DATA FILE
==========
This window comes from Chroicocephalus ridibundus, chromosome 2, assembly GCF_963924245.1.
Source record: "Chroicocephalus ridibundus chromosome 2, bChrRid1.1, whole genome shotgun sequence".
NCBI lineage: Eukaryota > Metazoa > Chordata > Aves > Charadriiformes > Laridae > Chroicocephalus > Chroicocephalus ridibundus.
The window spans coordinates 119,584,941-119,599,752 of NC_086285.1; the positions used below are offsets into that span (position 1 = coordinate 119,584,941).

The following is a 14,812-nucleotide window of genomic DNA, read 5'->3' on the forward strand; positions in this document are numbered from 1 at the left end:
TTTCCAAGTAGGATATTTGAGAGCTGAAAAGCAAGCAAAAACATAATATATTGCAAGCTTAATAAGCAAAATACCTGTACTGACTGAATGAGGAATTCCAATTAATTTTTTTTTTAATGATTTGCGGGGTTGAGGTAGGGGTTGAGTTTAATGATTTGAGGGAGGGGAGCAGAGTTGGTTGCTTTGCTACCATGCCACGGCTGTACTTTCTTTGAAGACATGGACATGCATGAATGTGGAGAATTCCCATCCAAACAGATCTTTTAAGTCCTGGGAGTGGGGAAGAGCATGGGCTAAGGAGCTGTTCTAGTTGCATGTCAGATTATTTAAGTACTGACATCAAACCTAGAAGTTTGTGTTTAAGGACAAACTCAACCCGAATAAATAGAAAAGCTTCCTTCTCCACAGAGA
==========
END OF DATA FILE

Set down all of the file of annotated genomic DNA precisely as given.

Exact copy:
This window comes from Chroicocephalus ridibundus, chromosome 2, assembly GCF_963924245.1.
Source record: "Chroicocephalus ridibundus chromosome 2, bChrRid1.1, whole genome shotgun sequence".
NCBI lineage: Eukaryota > Metazoa > Chordata > Aves > Charadriiformes > Laridae > Chroicocephalus > Chroicocephalus ridibundus.
The window spans coordinates 119,584,941-119,599,752 of NC_086285.1; the positions used below are offsets into that span (position 1 = coordinate 119,584,941).

The following is a 14,812-nucleotide window of genomic DNA, read 5'->3' on the forward strand; positions in this document are numbered from 1 at the left end:
TTTCCAAGTAGGATATTTGAGAGCTGAAAAGCAAGCAAAAACATAATATATTGCAAGCTTAATAAGCAAAATACCTGTACTGACTGAATGAGGAATTCCAATTAATTTTTTTTTTAATGATTTGCGGGGTTGAGGTAGGGGTTGAGTTTAATGATTTGAGGGAGGGGAGCAGAGTTGGTTGCTTTGCTACCATGCCACGGCTGTACTTTCTTTGAAGACATGGACATGCATGAATGTGGAGAATTCCCATCCAAACAGATCTTTTAAGTCCTGGGAGTGGGGAAGAGCATGGGCTAAGGAGCTGTTCTAGTTGCATGTCAGATTATTTAAGTACTGACATCAAACCTAGAAGTTTGTGTTTAAGGACAAACTCAACCCGAATAAATAGAAAAGCTTCCTTCTCCACAGAGA